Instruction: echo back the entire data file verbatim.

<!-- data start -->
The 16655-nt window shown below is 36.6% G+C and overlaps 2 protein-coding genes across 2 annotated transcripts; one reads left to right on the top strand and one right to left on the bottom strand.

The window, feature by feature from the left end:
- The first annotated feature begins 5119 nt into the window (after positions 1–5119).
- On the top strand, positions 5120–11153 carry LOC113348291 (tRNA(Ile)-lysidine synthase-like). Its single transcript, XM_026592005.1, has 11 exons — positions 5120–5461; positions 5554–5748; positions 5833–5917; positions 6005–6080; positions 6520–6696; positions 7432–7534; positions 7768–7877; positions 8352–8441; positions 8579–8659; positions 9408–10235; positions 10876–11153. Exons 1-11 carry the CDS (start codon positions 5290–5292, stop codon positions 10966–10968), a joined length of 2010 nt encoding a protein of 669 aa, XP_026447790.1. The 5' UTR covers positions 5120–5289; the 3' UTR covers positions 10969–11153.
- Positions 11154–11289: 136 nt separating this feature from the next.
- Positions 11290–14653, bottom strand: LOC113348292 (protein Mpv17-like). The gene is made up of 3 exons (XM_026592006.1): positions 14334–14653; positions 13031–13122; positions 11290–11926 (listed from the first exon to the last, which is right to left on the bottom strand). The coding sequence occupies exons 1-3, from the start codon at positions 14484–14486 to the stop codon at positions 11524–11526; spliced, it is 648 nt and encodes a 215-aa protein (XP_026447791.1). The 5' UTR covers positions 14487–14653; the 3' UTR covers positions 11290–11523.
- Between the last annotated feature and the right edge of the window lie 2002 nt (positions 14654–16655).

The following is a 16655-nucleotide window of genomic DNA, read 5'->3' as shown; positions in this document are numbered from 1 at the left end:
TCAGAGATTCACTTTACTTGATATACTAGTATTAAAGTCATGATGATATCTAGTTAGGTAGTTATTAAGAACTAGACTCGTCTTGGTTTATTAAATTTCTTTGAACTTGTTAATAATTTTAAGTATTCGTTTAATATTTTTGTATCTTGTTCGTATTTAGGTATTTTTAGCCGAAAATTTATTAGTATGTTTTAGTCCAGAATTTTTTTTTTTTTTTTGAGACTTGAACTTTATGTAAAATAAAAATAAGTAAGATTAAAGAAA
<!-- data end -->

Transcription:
The 16655-nt window shown below is 36.6% G+C and overlaps 2 protein-coding genes across 2 annotated transcripts; one reads left to right on the top strand and one right to left on the bottom strand.

The window, feature by feature from the left end:
- The first annotated feature begins 5119 nt into the window (after positions 1–5119).
- On the top strand, positions 5120–11153 carry LOC113348291 (tRNA(Ile)-lysidine synthase-like). Its single transcript, XM_026592005.1, has 11 exons — positions 5120–5461; positions 5554–5748; positions 5833–5917; positions 6005–6080; positions 6520–6696; positions 7432–7534; positions 7768–7877; positions 8352–8441; positions 8579–8659; positions 9408–10235; positions 10876–11153. Exons 1-11 carry the CDS (start codon positions 5290–5292, stop codon positions 10966–10968), a joined length of 2010 nt encoding a protein of 669 aa, XP_026447790.1. The 5' UTR covers positions 5120–5289; the 3' UTR covers positions 10969–11153.
- Positions 11154–11289: 136 nt separating this feature from the next.
- Positions 11290–14653, bottom strand: LOC113348292 (protein Mpv17-like). The gene is made up of 3 exons (XM_026592006.1): positions 14334–14653; positions 13031–13122; positions 11290–11926 (listed from the first exon to the last, which is right to left on the bottom strand). The coding sequence occupies exons 1-3, from the start codon at positions 14484–14486 to the stop codon at positions 11524–11526; spliced, it is 648 nt and encodes a 215-aa protein (XP_026447791.1). The 5' UTR covers positions 14487–14653; the 3' UTR covers positions 11290–11523.
- Between the last annotated feature and the right edge of the window lie 2002 nt (positions 14654–16655).

The following is a 16655-nucleotide window of genomic DNA, read 5'->3' as shown; positions in this document are numbered from 1 at the left end:
TCAGAGATTCACTTTACTTGATATACTAGTATTAAAGTCATGATGATATCTAGTTAGGTAGTTATTAAGAACTAGACTCGTCTTGGTTTATTAAATTTCTTTGAACTTGTTAATAATTTTAAGTATTCGTTTAATATTTTTGTATCTTGTTCGTATTTAGGTATTTTTAGCCGAAAATTTATTAGTATGTTTTAGTCCAGAATTTTTTTTTTTTTTTTGAGACTTGAACTTTATGTAAAATAAAAATAAGTAAGATTAAAGAAA